There is not much more that I can say about The Immortal Life of Henrietta Lacks that has not already been said by the popular press many times over. When the book was originally released it garnered a lot of national attention and made it onto many “must read” lists. It does bear repeating, however, that Rebecca Skloot’s book is an essential read.
Why? The book raises fundamental questions about race, class, and privacy through the lens of something that is almost universally regarded as a good thing—medical research.
The story of the cell line, HeLa, and the woman who was the source of the cell line, Henrietta Lacks who was often misidentified as Helen Lane among other names, is amazing just in terms of the medicine. For many years researchers has been unable to culture a cell line derived from humans in the lab for any extended period of time. Forget about shipping those cells beyond the walls of the lab in which they were created. This stumbling block created all kinds of hurdles for research until Henrietta Lacks walked into Johns Hopkins to be treated for cancer.
Henrietta Lacks died from the cancer that brought her to Johns Hopkins, but a part of her lived on after being taken by a doctor at the hospital. The cell line, known as HeLa from then on, served as the foundation upon which a dizzying array of medical research has been conducted. As her descendants were fond of telling anyone who asked, parts of Henrietta Lacks had been sent up into space, blasted by atom bombs, and helped create miracle cures.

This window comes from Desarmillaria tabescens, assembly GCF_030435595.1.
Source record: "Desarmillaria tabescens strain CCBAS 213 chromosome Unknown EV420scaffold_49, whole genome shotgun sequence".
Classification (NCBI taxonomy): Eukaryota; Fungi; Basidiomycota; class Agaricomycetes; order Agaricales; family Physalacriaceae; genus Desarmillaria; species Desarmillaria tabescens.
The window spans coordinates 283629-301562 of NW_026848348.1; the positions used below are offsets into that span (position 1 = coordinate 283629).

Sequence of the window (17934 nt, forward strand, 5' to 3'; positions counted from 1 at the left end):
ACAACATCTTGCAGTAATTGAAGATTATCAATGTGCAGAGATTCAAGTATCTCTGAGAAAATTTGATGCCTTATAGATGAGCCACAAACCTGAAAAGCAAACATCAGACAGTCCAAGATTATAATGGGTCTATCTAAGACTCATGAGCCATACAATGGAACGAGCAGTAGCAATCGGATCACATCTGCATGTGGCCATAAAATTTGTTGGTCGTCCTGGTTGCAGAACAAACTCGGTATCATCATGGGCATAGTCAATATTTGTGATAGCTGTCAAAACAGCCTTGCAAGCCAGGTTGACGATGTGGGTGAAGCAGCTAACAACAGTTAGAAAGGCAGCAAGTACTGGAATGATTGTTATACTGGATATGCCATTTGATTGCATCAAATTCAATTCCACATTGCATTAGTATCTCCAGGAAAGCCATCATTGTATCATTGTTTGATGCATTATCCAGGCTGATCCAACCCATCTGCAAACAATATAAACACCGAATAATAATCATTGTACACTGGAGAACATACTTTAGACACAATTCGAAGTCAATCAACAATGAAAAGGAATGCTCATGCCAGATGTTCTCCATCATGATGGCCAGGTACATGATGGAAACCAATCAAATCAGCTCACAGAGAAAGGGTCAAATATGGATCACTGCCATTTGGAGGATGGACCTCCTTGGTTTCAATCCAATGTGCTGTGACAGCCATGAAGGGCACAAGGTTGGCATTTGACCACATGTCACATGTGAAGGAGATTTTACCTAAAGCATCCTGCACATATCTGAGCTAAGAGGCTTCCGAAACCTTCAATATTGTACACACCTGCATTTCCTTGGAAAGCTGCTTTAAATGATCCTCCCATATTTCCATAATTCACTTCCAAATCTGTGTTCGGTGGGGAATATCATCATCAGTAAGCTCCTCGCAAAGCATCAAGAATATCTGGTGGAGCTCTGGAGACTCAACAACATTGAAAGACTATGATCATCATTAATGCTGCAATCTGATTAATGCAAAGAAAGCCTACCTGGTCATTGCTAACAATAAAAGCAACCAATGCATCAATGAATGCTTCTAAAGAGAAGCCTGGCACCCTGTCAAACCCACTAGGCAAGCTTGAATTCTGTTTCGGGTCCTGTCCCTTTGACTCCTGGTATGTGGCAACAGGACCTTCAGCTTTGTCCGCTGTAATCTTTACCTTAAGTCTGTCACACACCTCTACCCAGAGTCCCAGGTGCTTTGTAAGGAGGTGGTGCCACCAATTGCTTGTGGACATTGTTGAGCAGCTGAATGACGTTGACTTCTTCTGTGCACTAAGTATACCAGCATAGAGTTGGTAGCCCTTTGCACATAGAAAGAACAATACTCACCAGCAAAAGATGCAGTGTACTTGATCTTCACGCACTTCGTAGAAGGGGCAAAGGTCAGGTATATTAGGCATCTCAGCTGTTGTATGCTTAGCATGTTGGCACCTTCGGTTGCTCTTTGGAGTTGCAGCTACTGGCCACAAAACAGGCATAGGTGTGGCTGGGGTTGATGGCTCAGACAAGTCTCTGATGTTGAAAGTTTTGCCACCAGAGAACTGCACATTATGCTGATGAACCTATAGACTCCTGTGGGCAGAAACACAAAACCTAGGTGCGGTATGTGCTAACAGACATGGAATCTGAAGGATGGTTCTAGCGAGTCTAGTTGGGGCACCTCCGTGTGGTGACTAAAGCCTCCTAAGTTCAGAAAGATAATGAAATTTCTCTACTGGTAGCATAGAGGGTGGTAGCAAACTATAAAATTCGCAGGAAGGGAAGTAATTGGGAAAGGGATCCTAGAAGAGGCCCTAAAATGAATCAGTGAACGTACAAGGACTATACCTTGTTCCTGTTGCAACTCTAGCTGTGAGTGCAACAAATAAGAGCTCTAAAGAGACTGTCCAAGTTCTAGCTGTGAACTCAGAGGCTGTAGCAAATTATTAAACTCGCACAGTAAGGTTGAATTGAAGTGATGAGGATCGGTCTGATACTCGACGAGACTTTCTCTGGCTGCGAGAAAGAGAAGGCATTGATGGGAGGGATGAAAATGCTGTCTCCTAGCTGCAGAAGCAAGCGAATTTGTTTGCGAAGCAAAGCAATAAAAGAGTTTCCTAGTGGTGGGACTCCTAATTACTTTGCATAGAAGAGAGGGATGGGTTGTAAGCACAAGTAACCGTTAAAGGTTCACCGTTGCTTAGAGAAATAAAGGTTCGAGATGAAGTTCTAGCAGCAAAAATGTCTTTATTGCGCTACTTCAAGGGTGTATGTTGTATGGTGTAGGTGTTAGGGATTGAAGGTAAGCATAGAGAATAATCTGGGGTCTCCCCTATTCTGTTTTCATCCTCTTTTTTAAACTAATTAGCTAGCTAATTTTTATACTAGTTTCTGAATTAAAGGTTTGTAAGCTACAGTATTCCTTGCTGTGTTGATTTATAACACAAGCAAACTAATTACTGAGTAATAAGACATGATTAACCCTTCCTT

The story is about much more than just the medicine. It’s about race, class, and privacy in a way that is very relevant to the United States in 2013. As our society becomes increasingly unequal in terms on income distribution and the opportunity to escape the poverty trap becomes more difficult as support is removed it is essential to remember that this is not a permanent state of existence. The pendulum may be swinging toward a world that resembles the one in which Henrietta Lacks lived and died, but it does not have to remain that way.
Henrietta Lacks lived and died in a world where her privacy and ownership of her own cells was not a given. It was a world where her medical care was determined by the color of her skin and her station in society. If that sound familiar it ought to since in the modern world we, as human beings, are often subservient to corporations, our medical care is provided only at the pleasure of odiferous insurance companies, and the striking differences between what is available to different classes is Dickensian.
No matter how much we things have changed, much of the situation remains the same.